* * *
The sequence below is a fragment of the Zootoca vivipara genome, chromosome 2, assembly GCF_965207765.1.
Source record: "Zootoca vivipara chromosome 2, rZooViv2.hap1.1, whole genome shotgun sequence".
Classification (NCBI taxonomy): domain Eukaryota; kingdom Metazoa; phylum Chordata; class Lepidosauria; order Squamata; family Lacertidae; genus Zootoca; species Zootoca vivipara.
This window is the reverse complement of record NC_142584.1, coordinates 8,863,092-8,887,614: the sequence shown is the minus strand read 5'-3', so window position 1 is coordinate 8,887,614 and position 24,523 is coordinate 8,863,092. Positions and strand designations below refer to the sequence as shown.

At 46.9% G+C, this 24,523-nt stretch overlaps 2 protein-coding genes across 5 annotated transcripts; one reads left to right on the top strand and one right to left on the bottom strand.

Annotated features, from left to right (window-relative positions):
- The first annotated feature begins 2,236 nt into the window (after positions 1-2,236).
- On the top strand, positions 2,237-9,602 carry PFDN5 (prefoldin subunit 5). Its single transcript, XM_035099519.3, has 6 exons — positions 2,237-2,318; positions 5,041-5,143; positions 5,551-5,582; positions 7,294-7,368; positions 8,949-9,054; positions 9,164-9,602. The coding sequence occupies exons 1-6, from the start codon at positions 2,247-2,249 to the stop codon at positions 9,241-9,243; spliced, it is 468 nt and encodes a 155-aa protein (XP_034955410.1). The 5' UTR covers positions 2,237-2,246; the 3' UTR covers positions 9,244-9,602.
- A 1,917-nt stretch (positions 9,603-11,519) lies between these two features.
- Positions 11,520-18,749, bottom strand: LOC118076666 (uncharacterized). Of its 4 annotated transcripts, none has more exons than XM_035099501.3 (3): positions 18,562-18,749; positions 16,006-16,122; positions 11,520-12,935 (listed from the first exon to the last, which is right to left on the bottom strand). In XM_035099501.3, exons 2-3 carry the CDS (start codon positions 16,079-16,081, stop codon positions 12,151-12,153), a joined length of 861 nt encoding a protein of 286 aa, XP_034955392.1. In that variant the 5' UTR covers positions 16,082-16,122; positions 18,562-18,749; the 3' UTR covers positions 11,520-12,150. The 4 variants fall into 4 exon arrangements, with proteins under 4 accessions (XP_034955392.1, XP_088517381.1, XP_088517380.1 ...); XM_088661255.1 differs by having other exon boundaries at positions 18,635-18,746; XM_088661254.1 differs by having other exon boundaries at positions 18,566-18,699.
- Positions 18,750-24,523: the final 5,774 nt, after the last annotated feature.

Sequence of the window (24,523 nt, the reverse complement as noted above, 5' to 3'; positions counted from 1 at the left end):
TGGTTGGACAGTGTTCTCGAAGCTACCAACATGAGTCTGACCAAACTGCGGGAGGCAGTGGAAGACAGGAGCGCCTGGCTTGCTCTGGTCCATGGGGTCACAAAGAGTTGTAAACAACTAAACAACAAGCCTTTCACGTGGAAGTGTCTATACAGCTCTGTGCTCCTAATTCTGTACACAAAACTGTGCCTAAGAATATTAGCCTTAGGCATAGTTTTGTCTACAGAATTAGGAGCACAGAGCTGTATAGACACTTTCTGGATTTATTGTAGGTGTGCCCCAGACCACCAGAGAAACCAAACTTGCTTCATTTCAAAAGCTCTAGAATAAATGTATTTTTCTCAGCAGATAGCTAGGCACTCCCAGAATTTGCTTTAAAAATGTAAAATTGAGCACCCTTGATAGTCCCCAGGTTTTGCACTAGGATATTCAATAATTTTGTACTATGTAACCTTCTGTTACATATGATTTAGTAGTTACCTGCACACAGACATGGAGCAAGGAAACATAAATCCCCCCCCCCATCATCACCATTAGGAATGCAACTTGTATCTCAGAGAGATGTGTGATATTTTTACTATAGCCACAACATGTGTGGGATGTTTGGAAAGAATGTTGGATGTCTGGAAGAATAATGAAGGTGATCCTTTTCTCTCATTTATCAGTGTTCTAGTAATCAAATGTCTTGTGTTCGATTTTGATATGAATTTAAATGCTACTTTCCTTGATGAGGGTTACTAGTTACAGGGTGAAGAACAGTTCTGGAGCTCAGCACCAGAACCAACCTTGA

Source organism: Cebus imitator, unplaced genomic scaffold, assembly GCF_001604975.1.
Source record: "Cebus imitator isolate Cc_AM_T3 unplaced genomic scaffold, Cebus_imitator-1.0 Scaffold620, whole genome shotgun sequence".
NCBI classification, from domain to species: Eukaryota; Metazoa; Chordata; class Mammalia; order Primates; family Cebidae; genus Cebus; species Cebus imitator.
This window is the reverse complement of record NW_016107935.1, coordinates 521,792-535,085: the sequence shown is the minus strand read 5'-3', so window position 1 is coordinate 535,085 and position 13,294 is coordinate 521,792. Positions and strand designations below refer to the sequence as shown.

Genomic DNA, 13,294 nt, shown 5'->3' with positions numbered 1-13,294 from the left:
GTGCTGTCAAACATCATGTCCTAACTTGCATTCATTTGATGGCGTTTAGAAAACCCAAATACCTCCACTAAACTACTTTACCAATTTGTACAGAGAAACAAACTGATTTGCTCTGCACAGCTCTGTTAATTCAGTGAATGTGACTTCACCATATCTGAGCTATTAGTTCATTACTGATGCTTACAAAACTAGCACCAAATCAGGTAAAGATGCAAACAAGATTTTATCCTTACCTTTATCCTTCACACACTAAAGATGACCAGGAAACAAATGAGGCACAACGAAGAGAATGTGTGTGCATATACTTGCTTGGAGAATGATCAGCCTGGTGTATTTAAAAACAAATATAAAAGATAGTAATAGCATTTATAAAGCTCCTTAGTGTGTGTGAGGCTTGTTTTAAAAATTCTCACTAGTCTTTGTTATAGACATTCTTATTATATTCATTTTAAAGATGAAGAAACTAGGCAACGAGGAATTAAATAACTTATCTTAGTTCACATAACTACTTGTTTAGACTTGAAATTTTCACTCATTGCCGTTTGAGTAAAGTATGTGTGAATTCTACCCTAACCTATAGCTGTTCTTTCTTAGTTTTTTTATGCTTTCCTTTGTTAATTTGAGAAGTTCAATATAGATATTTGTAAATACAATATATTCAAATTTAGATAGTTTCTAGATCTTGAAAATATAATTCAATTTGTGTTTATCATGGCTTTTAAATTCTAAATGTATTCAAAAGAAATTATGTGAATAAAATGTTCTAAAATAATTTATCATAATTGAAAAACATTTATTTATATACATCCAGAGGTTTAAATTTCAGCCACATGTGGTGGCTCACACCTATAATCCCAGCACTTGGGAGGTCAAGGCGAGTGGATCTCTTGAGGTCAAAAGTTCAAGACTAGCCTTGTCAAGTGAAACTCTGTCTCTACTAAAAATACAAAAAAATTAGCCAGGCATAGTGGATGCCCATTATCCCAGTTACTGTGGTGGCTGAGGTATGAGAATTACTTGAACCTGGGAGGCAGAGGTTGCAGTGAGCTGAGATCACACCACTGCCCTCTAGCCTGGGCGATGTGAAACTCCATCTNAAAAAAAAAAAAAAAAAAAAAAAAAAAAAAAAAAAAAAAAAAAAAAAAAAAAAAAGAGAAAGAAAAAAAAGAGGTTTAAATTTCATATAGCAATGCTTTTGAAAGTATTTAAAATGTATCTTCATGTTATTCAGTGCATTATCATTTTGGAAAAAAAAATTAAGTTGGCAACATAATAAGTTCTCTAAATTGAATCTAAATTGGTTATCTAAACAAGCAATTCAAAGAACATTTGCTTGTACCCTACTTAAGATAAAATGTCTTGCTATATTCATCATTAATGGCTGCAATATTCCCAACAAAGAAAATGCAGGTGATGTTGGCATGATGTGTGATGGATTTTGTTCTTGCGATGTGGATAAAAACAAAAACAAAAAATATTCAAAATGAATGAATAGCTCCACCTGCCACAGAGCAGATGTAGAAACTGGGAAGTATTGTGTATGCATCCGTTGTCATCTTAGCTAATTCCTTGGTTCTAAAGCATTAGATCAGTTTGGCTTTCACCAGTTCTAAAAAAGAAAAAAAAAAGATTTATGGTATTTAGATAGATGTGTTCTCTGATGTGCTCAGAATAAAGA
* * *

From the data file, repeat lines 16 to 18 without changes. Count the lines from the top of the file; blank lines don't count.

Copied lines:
NCBI classification, from domain to species: Eukaryota; Metazoa; Chordata; class Mammalia; order Primates; family Cebidae; genus Cebus; species Cebus imitator.
This window is the reverse complement of record NW_016107935.1, coordinates 521,792-535,085: the sequence shown is the minus strand read 5'-3', so window position 1 is coordinate 535,085 and position 13,294 is coordinate 521,792. Positions and strand designations below refer to the sequence as shown.

Genomic DNA, 13,294 nt, shown 5'->3' with positions numbered 1-13,294 from the left: